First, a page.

The Fall and Rise of Ro-Jaws and Hammer-stein Part 6: The Gold Ships of Free-Dome! has a fantastic opening page, showing what the robots have done with the sixth moon of Saturn. We’ve not had any return to this moon (unless it actually is Titan, though I seem to recall that in the Judge Dredd universe, Titan is a moon of Jupiter instead of Saturn) so I’d love to know what happened to it between the age of Ro-Busters and the Age of the Termight Empire. There is a planet of robots in one of the Nemesis books and also a robot free state in the next year or two in Dredd. X27? lets the other robots know that X27? isn’t his name but a secret code which will aid them to get to Saturn Six and help defend it against the humes (once they discover the secret of the robot moon). Hammerstein starts fantasising about becoming a general while Ro-Jaws has a hankering to become a secret agent, wearing a beard and raincoat. Ro-Jaws does seem to like dressing up in hume clothes, though I can’t remember if he’ll be doing it any more – maybe in the 1990s ABC Warriors stories… For plot-reasons, the robot has managed to relate all this, but the moment he starts to reveal what his name actually means, he loses the fight. At his funeral are HM-T, Casey, Hammerstein, Ro-Jaws, Chatterbox, Little Mo, Dr Feeley-Good, Ginger and one I can’t identify. The next prog tag suggests that the mystery of X27? won’t remain a secret for very long.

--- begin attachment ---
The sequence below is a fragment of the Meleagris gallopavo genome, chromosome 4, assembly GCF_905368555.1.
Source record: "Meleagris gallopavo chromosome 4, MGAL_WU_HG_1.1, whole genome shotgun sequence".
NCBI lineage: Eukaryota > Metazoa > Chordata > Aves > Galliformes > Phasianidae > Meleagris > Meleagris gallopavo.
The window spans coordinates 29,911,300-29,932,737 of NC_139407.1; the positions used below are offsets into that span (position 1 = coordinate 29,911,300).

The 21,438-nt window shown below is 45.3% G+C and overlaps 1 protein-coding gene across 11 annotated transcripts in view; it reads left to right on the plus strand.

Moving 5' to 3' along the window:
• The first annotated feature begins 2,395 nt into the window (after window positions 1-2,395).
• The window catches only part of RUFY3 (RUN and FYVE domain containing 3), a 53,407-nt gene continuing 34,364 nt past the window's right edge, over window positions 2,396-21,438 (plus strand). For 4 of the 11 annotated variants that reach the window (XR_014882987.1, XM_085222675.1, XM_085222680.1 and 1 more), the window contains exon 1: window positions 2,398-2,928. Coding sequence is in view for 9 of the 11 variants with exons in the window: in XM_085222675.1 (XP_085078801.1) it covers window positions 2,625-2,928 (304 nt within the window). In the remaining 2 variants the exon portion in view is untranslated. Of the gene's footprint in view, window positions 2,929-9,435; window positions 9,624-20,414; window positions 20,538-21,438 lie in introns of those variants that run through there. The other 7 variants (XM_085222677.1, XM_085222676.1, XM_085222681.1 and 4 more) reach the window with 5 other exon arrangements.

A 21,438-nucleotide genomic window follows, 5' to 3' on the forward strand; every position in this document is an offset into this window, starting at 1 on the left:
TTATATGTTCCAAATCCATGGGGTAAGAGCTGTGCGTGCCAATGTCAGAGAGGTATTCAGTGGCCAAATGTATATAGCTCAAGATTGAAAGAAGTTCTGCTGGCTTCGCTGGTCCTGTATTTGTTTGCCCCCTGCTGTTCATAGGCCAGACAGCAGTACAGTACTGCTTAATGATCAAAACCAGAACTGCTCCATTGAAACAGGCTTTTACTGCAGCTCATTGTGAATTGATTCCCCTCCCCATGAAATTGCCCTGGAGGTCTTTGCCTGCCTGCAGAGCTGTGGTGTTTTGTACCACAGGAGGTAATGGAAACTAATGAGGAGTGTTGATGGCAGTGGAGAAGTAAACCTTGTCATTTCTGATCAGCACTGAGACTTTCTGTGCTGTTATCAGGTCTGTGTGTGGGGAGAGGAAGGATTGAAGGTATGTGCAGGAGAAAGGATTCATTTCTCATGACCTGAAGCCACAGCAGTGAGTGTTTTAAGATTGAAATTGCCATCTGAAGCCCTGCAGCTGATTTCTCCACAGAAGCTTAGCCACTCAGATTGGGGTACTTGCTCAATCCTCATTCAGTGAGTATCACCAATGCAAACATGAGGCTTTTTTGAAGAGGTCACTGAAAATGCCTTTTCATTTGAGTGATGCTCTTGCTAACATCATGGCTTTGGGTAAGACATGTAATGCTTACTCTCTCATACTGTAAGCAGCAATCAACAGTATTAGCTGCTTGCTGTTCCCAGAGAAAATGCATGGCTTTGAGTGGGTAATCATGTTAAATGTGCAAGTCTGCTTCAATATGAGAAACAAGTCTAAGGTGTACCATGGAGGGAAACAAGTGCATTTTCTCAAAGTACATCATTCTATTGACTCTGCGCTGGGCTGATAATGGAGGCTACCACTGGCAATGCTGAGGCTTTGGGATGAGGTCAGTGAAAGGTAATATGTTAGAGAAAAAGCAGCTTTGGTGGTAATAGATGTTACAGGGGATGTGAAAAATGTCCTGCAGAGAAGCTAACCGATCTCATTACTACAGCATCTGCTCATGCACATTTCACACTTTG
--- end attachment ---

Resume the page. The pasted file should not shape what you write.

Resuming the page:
Tharg’s Future-Shocks: Together is written and drawn by John Higgins. The story bears all the hallmarks of a standard Future-Shock – two astronauts pilot the first manned star-probe to Proxima Centauri, crashes and are found by the natives. True to form, we hear from them, see them in silhouette or from unusual angles before we flip the page and find they have four arms (and eyes for that matter). The kind of story we’ve seen before, but with the introduction of body horror (Dave the astronaut has had Ron the astronaut’s arms grafted to his own body) and most importantly of all, gorgeously illustrated by Higgins. The progress his style has made since the early Supercovers is amazing.

The first owner of my copy of this prog followed Tharg’s advice and filled in the reservation coupon, though thankfully stopped short of cutting it out, leaving the prog intact. The alternative would have taken out part of Wulf’s arm in the back cover star pin-up by King Carlos. This is pre-Gronk’s brother Wulf (sorry, can’t remember what his name was).

Grailpage: Mike McMahon’s splash page of The Gold-Ships of Free-Dome! wins this hands-down. After Pat Mills’ more recent ‘Return to Ro-busters’ stories I’m hoping we’ll get to see more of this place, forty years after we were first told about it!

Grailquote: John Howard, Fergee: “You think… Fergee one big dumdum, old chapee… you gotta find out the… hard way… Ain’t no flies on Fergee! Easy the Ferg!”

3 thoughts on “2000AD and Starlord Prog 108: The doctor will examine you now… Say ah… Aaaaah!